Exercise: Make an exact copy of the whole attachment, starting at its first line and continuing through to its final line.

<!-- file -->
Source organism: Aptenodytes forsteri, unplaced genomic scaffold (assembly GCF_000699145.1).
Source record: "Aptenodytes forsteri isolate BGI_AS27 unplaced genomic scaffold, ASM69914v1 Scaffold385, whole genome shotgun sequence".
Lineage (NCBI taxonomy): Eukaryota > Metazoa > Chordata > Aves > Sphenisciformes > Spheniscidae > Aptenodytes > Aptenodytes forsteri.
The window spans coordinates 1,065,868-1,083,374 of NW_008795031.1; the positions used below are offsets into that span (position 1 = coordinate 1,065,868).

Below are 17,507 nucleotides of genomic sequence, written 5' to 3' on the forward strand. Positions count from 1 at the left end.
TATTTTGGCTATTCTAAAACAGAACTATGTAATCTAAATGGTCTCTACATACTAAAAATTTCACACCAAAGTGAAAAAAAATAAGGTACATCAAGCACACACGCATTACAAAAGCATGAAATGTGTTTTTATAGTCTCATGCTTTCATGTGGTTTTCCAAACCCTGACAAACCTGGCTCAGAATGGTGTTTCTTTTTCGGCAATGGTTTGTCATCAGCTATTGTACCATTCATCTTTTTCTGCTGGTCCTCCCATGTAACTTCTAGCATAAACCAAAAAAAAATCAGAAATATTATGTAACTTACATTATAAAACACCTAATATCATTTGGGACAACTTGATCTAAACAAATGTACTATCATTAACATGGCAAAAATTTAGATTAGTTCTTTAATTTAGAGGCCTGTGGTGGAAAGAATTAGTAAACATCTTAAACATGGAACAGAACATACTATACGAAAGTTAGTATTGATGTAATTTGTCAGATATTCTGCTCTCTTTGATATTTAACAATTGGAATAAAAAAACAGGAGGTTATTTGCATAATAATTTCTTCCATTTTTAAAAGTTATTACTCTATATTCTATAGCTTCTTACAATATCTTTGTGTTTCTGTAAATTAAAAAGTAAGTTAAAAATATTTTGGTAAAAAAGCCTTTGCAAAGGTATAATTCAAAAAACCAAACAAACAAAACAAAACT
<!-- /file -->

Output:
Source organism: Aptenodytes forsteri, unplaced genomic scaffold (assembly GCF_000699145.1).
Source record: "Aptenodytes forsteri isolate BGI_AS27 unplaced genomic scaffold, ASM69914v1 Scaffold385, whole genome shotgun sequence".
Lineage (NCBI taxonomy): Eukaryota > Metazoa > Chordata > Aves > Sphenisciformes > Spheniscidae > Aptenodytes > Aptenodytes forsteri.
The window spans coordinates 1,065,868-1,083,374 of NW_008795031.1; the positions used below are offsets into that span (position 1 = coordinate 1,065,868).

Below are 17,507 nucleotides of genomic sequence, written 5' to 3' on the forward strand. Positions count from 1 at the left end.
TATTTTGGCTATTCTAAAACAGAACTATGTAATCTAAATGGTCTCTACATACTAAAAATTTCACACCAAAGTGAAAAAAAATAAGGTACATCAAGCACACACGCATTACAAAAGCATGAAATGTGTTTTTATAGTCTCATGCTTTCATGTGGTTTTCCAAACCCTGACAAACCTGGCTCAGAATGGTGTTTCTTTTTCGGCAATGGTTTGTCATCAGCTATTGTACCATTCATCTTTTTCTGCTGGTCCTCCCATGTAACTTCTAGCATAAACCAAAAAAAAATCAGAAATATTATGTAACTTACATTATAAAACACCTAATATCATTTGGGACAACTTGATCTAAACAAATGTACTATCATTAACATGGCAAAAATTTAGATTAGTTCTTTAATTTAGAGGCCTGTGGTGGAAAGAATTAGTAAACATCTTAAACATGGAACAGAACATACTATACGAAAGTTAGTATTGATGTAATTTGTCAGATATTCTGCTCTCTTTGATATTTAACAATTGGAATAAAAAAACAGGAGGTTATTTGCATAATAATTTCTTCCATTTTTAAAAGTTATTACTCTATATTCTATAGCTTCTTACAATATCTTTGTGTTTCTGTAAATTAAAAAGTAAGTTAAAAATATTTTGGTAAAAAAGCCTTTGCAAAGGTATAATTCAAAAAACCAAACAAACAAAACAAAACT